Lam Wing-kee, one of the five booksellers abducted by China in 2015 for selling politically sensitive books, is planning to reopen his bookstore in Taiwan.
The 62-year-old has vowed to reopen Causeway Bay Bookstore, which was closed after getting entangled in politics between Hong Kong and China, as a "symbol of resistance".
"Hong Kong's protection for the fourth estate is just incomparable with [that of] Taiwan," Lam told Nikkei Asian Review, adding the store is expected to be open in the second half of the year. He also said that the re-opening of Causeway, which was famous for selling books critical of Chinese leaders, would be funded by anonymous pro-democracy activists from Hong Kong.
"It's 90% for sure now. The only thing is to find the right people and place," the former manager of the bookstore said and added that this time he is not going to run the place on day-to-day basis, and would rather serve as an adviser.
Among the five abductees, only four including Lam were released by China. The fifth man, a Swedish national – Gui Minhai – still remains in custody. Minhai was abducted while holidaying in Thailand.
Soon after his release, Lam came out in public and revealed details about his detention and confirmed that he was interrogated for months. He even alleged that he and three other detainees were forced to make a confession of "illegal trading". China considers Taiwan its renegade province and relations between the two countries have worsened over the past one year.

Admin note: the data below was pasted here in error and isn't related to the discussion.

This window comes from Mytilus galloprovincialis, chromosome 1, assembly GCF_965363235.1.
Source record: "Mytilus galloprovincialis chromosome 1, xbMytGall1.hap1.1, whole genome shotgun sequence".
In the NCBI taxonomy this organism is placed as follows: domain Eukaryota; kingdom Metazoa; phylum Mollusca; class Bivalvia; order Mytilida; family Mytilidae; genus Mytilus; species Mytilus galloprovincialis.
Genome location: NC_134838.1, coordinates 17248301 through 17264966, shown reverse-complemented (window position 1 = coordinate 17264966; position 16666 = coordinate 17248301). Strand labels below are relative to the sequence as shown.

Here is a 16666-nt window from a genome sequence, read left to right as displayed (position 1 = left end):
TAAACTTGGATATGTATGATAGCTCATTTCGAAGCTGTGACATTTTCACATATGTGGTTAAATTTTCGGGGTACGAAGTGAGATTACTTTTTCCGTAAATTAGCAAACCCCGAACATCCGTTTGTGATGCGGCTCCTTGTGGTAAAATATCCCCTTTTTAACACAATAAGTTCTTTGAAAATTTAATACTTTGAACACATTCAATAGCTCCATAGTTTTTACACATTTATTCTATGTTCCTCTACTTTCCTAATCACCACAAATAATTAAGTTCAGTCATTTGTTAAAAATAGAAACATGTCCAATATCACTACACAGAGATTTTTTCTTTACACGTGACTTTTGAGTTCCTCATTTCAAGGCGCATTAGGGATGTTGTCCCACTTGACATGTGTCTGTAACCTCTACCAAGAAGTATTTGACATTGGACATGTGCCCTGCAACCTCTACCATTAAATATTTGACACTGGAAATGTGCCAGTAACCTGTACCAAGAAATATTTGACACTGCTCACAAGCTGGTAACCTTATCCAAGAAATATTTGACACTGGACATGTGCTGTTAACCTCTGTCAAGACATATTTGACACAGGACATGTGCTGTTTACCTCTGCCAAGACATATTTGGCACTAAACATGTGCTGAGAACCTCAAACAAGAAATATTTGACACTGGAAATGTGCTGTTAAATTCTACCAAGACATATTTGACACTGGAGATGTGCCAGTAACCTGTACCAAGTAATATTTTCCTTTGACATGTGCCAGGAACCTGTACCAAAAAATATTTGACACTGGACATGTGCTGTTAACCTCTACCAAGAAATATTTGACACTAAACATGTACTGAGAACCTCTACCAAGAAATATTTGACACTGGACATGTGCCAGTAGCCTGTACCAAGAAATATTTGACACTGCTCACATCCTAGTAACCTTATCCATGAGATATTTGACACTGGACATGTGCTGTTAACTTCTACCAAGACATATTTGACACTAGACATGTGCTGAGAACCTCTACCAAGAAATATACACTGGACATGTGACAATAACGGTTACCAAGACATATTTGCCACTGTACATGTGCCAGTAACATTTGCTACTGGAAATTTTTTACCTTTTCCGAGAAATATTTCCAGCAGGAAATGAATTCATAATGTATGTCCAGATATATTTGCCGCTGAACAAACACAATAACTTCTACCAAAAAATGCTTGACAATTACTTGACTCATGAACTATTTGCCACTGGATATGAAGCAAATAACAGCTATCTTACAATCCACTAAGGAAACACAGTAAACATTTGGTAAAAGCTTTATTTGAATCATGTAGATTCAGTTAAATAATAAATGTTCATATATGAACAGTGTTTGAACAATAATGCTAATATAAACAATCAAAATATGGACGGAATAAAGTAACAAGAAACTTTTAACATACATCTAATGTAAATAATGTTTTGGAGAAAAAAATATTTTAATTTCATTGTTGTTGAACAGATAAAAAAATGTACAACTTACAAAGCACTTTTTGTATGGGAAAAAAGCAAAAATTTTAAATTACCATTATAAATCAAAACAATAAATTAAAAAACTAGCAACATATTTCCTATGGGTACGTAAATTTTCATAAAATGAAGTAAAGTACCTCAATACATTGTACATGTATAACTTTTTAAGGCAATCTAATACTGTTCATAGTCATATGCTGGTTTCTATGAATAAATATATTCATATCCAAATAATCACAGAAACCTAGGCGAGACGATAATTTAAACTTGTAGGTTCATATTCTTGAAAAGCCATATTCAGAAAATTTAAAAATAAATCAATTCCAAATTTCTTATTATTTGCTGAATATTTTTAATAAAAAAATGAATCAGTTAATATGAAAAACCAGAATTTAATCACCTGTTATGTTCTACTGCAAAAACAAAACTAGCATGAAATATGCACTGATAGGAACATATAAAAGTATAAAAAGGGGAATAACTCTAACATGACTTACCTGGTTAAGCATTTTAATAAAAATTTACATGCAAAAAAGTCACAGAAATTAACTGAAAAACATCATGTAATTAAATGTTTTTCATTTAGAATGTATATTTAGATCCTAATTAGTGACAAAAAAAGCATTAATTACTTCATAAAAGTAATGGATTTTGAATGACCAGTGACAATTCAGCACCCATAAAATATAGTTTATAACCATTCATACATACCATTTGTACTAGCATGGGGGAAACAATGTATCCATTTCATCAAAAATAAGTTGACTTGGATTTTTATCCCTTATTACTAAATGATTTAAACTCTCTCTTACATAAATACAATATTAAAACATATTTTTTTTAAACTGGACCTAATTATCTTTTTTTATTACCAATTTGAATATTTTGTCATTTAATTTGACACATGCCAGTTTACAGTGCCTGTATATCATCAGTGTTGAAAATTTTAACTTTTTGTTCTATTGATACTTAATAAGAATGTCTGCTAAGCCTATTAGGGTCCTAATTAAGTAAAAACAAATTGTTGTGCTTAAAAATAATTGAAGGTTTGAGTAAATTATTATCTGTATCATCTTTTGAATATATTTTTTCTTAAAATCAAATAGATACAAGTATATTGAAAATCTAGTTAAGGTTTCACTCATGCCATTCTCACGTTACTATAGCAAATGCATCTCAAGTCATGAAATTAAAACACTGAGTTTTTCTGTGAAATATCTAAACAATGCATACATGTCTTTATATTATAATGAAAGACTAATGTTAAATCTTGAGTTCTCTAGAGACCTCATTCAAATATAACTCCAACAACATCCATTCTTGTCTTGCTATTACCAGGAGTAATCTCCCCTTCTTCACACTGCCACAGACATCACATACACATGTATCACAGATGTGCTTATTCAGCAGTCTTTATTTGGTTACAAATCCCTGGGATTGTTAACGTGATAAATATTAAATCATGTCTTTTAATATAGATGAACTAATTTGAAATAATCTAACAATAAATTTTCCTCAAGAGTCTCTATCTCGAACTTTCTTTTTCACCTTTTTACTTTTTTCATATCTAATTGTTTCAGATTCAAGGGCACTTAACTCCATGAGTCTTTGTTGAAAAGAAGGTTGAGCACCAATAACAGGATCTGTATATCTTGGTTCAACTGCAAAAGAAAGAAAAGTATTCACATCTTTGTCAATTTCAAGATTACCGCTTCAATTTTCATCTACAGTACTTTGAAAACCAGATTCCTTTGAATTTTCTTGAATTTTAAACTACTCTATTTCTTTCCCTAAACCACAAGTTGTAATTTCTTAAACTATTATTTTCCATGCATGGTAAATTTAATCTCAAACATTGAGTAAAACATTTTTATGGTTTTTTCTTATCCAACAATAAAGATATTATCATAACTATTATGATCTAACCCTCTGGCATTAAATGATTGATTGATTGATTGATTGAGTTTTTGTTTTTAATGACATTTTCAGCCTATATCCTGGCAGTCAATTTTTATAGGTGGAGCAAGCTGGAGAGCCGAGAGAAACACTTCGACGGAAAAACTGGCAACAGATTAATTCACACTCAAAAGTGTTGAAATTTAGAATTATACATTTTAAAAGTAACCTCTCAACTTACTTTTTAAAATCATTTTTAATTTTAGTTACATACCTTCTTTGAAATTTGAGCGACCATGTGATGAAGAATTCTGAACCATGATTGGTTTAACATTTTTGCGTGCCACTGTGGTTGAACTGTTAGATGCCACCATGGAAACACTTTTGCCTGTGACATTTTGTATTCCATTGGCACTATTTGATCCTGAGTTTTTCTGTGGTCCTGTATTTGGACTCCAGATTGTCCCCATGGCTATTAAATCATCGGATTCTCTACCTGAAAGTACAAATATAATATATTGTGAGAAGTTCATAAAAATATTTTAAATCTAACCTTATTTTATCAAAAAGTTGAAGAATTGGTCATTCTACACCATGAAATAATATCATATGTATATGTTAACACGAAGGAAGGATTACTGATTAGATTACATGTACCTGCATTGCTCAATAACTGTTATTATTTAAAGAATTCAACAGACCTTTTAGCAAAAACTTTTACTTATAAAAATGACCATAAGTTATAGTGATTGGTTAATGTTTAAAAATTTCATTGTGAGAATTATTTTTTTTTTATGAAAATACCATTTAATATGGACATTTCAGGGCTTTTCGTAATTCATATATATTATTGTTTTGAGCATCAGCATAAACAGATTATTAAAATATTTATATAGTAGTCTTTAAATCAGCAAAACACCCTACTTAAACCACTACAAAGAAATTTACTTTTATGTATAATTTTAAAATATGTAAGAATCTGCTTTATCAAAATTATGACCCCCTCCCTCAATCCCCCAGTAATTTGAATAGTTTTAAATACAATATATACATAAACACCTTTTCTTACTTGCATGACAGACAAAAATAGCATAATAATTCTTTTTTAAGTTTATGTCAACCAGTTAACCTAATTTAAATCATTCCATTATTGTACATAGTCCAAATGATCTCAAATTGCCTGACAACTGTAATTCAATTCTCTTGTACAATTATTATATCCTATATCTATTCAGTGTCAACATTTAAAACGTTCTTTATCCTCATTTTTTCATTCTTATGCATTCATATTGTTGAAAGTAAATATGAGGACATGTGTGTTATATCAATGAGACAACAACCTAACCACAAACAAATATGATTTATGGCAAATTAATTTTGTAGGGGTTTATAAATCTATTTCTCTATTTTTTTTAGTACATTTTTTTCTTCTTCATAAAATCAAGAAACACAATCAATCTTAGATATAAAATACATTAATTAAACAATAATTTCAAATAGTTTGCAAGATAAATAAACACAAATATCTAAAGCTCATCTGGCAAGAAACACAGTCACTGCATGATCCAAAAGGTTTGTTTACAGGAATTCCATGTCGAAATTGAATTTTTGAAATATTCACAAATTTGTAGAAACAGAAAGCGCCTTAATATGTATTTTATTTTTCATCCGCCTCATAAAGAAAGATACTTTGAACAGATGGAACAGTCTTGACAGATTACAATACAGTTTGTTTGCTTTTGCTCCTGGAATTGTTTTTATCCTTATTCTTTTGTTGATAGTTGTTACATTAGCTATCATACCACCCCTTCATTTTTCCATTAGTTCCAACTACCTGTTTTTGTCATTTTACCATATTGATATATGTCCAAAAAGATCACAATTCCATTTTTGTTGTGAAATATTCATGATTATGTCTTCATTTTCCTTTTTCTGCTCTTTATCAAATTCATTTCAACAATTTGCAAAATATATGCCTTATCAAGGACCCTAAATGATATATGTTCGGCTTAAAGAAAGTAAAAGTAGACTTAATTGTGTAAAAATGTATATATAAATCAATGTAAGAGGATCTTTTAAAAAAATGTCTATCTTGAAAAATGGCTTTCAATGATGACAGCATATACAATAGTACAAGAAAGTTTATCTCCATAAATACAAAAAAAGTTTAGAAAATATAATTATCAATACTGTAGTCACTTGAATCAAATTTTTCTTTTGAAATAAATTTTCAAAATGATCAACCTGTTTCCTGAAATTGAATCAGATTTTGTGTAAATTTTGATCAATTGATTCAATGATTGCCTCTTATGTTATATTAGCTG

Taiwan has in recent years encouraged a new tradition of independent bookstores and press freedom.
Talking about the new strong practice in Taiwan, Lam said he was quite impressed with the bookstore network in the country, which he thinks would "help sow the seeds of new ideas in Hong Kong".
While Ross Feingold, a political analyst who advises on Taiwan and Hong Kong political affairs, said, "Whether a bookstore that offers materials critical of personalities in China appeals to Taiwan readers, or whether a Taiwan location can be an effective platform to reach the original customer base of Hong Kong readers remains to be seen.